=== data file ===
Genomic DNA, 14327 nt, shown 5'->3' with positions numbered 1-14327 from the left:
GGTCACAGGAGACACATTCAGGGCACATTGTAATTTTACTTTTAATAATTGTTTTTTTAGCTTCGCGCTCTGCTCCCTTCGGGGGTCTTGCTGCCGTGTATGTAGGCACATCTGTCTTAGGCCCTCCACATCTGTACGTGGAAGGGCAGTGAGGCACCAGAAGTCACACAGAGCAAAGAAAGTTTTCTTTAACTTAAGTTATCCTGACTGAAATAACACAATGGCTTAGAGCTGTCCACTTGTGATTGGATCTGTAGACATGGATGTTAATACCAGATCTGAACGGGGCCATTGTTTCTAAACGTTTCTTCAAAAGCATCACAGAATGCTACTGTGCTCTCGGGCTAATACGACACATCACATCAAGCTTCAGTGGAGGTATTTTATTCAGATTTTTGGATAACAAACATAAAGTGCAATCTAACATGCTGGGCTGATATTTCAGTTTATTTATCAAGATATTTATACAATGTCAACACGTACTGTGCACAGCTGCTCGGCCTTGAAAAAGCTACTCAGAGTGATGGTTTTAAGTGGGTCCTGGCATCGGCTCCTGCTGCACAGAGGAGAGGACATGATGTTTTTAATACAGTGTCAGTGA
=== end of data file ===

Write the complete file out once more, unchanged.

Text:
Genomic DNA, 14327 nt, shown 5'->3' with positions numbered 1-14327 from the left:
GGTCACAGGAGACACATTCAGGGCACATTGTAATTTTACTTTTAATAATTGTTTTTTTAGCTTCGCGCTCTGCTCCCTTCGGGGGTCTTGCTGCCGTGTATGTAGGCACATCTGTCTTAGGCCCTCCACATCTGTACGTGGAAGGGCAGTGAGGCACCAGAAGTCACACAGAGCAAAGAAAGTTTTCTTTAACTTAAGTTATCCTGACTGAAATAACACAATGGCTTAGAGCTGTCCACTTGTGATTGGATCTGTAGACATGGATGTTAATACCAGATCTGAACGGGGCCATTGTTTCTAAACGTTTCTTCAAAAGCATCACAGAATGCTACTGTGCTCTCGGGCTAATACGACACATCACATCAAGCTTCAGTGGAGGTATTTTATTCAGATTTTTGGATAACAAACATAAAGTGCAATCTAACATGCTGGGCTGATATTTCAGTTTATTTATCAAGATATTTATACAATGTCAACACGTACTGTGCACAGCTGCTCGGCCTTGAAAAAGCTACTCAGAGTGATGGTTTTAAGTGGGTCCTGGCATCGGCTCCTGCTGCACAGAGGAGAGGACATGATGTTTTTAATACAGTGTCAGTGA